Tax bill could squeeze oil, gas companiesNov. 18, 2005
by MARY DALRYMPLE, The Associated Press
WASHINGTON -- Senate Republicans fought Democratic attempts Thursday to use a $60 billion tax bill to pinch oil and energy companies that have been reporting record profits while consumers pay high gasoline prices.
The bill, which prevents a number of individual and business tax breaks from expiring, already levies about $5 billion in taxes on major oil companies.
The energy amendments faced opposition from the Republican majority in the Senate and stood little chance of success, but they reflected attentiveness on Capitol Hill to high gasoline prices and fears of skyrocketing home heating costs this winter.
Some GOP senators were already unhappy with tax writers because the bill included a change in accounting methods that would hit large integrated oil companies with $4.9 billion in taxes.
Sen. Larry Craig, R-Idaho, said he would vote against the bill if the tax increase remained intact.
"Is it a windfall tax by another name?" Craig said.
Lawmakers were alarmed this fall when profit reports showed five major companies and their global parent corporations earned more than $32.8 billion in the July-to-September quarter.
Consumers saw gasoline prices soar beyond $3 a gallon in the aftermath of supply disruptions caused by hurricanes, and the politicians called oil executives to Capitol Hill to explain their huge profits.
Democratic Sens. Byron Dorgan of North Dakota and Chris Dodd of Connecticut lost a bid to impose a temporary windfall profits tax of 50 percent on the sale of oil over $40 a barrel, applied to profits not reinvested in increasing domestic oil and gas supplies. They would have returned the money to energy consumers through an income tax rebate. A 35-64 procedural vote defeated their effort.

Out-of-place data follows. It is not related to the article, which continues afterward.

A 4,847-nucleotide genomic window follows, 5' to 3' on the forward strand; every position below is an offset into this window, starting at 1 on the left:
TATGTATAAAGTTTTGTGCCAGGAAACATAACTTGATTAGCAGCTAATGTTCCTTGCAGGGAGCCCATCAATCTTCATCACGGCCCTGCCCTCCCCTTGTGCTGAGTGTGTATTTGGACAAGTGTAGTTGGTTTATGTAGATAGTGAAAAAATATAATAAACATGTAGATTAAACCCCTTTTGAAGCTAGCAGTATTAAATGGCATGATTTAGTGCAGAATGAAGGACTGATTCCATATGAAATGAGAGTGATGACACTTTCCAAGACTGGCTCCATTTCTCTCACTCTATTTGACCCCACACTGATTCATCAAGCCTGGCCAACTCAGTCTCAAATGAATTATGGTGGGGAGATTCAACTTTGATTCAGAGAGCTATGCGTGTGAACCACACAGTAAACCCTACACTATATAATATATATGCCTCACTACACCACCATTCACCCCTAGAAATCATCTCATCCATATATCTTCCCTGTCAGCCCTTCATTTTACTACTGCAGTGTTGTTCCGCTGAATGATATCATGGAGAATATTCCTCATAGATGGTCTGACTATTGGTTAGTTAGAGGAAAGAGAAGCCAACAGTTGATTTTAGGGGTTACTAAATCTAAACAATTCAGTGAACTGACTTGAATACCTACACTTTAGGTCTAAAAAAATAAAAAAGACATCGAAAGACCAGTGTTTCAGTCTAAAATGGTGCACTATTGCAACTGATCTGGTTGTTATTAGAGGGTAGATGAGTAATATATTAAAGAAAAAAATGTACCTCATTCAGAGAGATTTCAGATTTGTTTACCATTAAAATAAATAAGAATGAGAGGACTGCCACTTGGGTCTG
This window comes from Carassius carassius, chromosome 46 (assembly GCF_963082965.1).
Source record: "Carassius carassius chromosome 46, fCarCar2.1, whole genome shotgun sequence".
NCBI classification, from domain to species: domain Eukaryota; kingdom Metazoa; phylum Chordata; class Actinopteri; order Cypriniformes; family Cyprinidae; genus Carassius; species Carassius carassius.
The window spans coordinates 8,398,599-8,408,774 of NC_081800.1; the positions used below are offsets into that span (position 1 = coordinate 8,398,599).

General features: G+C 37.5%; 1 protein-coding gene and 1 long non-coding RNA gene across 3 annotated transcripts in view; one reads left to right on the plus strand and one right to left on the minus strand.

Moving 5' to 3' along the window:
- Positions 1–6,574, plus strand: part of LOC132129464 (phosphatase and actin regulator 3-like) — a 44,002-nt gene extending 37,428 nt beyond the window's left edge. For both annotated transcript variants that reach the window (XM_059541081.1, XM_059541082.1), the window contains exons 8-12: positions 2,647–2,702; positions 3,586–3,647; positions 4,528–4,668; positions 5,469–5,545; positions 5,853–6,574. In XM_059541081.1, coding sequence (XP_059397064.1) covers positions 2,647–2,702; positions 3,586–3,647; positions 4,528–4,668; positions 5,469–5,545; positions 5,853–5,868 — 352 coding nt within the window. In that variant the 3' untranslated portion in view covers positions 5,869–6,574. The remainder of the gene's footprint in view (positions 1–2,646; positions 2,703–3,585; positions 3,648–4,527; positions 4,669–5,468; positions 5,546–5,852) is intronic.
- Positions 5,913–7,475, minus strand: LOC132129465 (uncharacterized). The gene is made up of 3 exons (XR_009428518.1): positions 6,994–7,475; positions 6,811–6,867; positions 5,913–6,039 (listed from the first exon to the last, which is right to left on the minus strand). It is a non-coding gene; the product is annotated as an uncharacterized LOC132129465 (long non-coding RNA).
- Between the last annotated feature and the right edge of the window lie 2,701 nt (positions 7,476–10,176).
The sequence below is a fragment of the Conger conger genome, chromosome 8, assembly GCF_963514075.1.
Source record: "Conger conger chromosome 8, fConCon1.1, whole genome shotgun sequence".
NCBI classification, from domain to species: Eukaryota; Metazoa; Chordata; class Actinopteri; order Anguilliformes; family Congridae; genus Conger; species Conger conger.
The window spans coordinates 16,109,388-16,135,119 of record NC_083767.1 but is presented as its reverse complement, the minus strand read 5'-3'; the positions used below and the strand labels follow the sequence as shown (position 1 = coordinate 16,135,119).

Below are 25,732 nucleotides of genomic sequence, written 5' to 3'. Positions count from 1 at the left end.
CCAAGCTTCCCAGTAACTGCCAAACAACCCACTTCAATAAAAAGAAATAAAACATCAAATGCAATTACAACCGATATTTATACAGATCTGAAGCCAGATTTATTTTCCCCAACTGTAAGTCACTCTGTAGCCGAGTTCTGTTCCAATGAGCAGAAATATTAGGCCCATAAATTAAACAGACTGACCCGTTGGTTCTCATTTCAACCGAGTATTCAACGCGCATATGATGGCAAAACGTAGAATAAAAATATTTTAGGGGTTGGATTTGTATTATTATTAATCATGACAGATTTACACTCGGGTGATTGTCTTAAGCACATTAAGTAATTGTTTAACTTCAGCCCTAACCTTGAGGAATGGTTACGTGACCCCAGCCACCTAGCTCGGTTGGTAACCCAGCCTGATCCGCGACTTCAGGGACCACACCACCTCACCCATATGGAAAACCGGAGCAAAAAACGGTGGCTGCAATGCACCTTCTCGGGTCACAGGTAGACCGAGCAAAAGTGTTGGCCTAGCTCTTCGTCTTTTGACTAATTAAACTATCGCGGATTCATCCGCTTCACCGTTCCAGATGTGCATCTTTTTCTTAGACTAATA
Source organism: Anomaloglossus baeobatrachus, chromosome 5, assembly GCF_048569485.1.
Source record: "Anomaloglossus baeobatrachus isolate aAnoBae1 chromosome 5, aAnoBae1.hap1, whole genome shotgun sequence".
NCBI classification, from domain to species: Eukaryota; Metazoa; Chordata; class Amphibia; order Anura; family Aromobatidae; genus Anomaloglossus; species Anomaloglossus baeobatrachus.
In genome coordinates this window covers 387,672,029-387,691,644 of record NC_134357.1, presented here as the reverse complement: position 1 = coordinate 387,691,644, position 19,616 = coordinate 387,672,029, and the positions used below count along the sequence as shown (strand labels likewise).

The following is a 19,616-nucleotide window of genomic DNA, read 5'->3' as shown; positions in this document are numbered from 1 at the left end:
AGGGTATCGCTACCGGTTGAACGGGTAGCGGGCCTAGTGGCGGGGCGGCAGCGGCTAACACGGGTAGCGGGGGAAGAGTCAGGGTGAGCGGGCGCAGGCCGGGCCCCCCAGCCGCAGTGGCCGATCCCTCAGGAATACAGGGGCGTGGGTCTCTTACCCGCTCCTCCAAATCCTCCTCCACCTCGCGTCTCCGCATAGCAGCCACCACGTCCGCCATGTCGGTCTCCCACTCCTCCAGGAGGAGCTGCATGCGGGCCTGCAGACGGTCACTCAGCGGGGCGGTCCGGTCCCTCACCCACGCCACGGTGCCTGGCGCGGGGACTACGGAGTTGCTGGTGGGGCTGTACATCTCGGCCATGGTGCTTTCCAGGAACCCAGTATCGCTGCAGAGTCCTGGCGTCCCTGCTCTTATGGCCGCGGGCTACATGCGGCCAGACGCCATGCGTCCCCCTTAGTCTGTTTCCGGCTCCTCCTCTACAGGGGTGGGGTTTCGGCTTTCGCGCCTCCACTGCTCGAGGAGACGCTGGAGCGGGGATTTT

"The major integrated oil companies have all of the gain. Who has all the pain?" Dorgan asked before answering his own question: "All the American people who are trying to pay for the price of a tankful of gas or trying to figure out how they are going to heat their home in the winter."
Opponents said oil companies shouldn't be punished when lawmakers are urging them to invest in energy production. They're being made political targets, even though they aren't reporting profits as high as other industries, said Senate Finance Committee Chairman Charles Grassley, R-Iowa.
"If you have excess profits tax on Big Oil, do you soon have one on Big Microsoft?" Grassley said.
A similar amendment sought to impose a temporary windfall profits tax on oil companies and use the money to fund a low-income heating assistance program. Other proposed alterations would eliminate a tax incentive for major oil and gas companies that allows them a credit for exploration and development cost, and deny a foreign tax credit for royalties oil companies pay to foreign countries.
Sen. Maria Cantwell, D-Wash., proposed a ban on price gouging during national energy emergencies declared by the president.
The overall bill would cut taxes $60 billion over five years, preserving many tax breaks scheduled to expire unless lawmakers keep them intact. Unlike a version passed by a House committee, the bill would not extend reduced tax rates for capital gains and dividends. Senate GOP leaders vowed to make sure the 15 percent tax rate for investment income will be in the final version of the bill.
The bill holds back the alternative minimum tax, which will reach into the pockets of millions more taxpayers next year unless Congress prevents inflation from pushing the tax into the middle class. Lawmakers instituted the tax to prevent the wealthy from avoiding all taxation.
The bill also offers $7 billion in assistance to businesses and individuals hit by Hurricane Katrina and other storms, filling in details of President Bush's proposed Gulf Opportunity Zone.
Other provisions would extend a deduction for state and local sales taxes, investment incentives for small businesses, a business research and development credit and a tuition deduction. Taxpayers would get new incentives to make charitable contributions, at the same time as taxwriters put new curbs on breaks for charity that they've deemed abusive.